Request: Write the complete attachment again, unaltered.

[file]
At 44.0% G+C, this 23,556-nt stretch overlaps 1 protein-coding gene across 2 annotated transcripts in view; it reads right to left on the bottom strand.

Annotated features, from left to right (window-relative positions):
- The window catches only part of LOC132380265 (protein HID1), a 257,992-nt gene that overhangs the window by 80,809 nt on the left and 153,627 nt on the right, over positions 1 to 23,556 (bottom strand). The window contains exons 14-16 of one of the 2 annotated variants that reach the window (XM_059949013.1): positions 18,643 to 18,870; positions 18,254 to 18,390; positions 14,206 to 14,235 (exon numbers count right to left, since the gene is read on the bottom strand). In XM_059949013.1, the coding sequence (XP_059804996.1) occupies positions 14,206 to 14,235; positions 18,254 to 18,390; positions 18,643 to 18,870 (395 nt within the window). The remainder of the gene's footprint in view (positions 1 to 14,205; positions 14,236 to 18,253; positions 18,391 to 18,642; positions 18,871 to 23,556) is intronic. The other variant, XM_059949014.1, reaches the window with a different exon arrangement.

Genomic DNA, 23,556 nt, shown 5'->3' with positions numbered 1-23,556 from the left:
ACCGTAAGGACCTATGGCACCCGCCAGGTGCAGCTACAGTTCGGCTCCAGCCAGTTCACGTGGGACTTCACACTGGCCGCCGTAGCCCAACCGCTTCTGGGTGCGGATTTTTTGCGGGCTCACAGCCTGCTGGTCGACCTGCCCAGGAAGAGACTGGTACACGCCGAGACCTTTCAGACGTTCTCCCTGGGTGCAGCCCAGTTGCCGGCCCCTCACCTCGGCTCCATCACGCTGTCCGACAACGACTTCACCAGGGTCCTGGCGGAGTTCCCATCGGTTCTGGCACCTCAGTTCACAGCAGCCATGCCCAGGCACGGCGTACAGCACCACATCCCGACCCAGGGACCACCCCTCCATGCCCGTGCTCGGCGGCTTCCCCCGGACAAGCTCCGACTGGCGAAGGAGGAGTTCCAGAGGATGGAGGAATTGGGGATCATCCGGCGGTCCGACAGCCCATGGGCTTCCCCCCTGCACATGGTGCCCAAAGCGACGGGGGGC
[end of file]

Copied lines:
At 44.0% G+C, this 23,556-nt stretch overlaps 1 protein-coding gene across 2 annotated transcripts in view; it reads right to left on the bottom strand.

Annotated features, from left to right (window-relative positions):
- The window catches only part of LOC132380265 (protein HID1), a 257,992-nt gene that overhangs the window by 80,809 nt on the left and 153,627 nt on the right, over positions 1 to 23,556 (bottom strand). The window contains exons 14-16 of one of the 2 annotated variants that reach the window (XM_059949013.1): positions 18,643 to 18,870; positions 18,254 to 18,390; positions 14,206 to 14,235 (exon numbers count right to left, since the gene is read on the bottom strand). In XM_059949013.1, the coding sequence (XP_059804996.1) occupies positions 14,206 to 14,235; positions 18,254 to 18,390; positions 18,643 to 18,870 (395 nt within the window). The remainder of the gene's footprint in view (positions 1 to 14,205; positions 14,236 to 18,253; positions 18,391 to 18,642; positions 18,871 to 23,556) is intronic. The other variant, XM_059949014.1, reaches the window with a different exon arrangement.

Genomic DNA, 23,556 nt, shown 5'->3' with positions numbered 1-23,556 from the left:
ACCGTAAGGACCTATGGCACCCGCCAGGTGCAGCTACAGTTCGGCTCCAGCCAGTTCACGTGGGACTTCACACTGGCCGCCGTAGCCCAACCGCTTCTGGGTGCGGATTTTTTGCGGGCTCACAGCCTGCTGGTCGACCTGCCCAGGAAGAGACTGGTACACGCCGAGACCTTTCAGACGTTCTCCCTGGGTGCAGCCCAGTTGCCGGCCCCTCACCTCGGCTCCATCACGCTGTCCGACAACGACTTCACCAGGGTCCTGGCGGAGTTCCCATCGGTTCTGGCACCTCAGTTCACAGCAGCCATGCCCAGGCACGGCGTACAGCACCACATCCCGACCCAGGGACCACCCCTCCATGCCCGTGCTCGGCGGCTTCCCCCGGACAAGCTCCGACTGGCGAAGGAGGAGTTCCAGAGGATGGAGGAATTGGGGATCATCCGGCGGTCCGACAGCCCATGGGCTTCCCCCCTGCACATGGTGCCCAAAGCGACGGGGGGC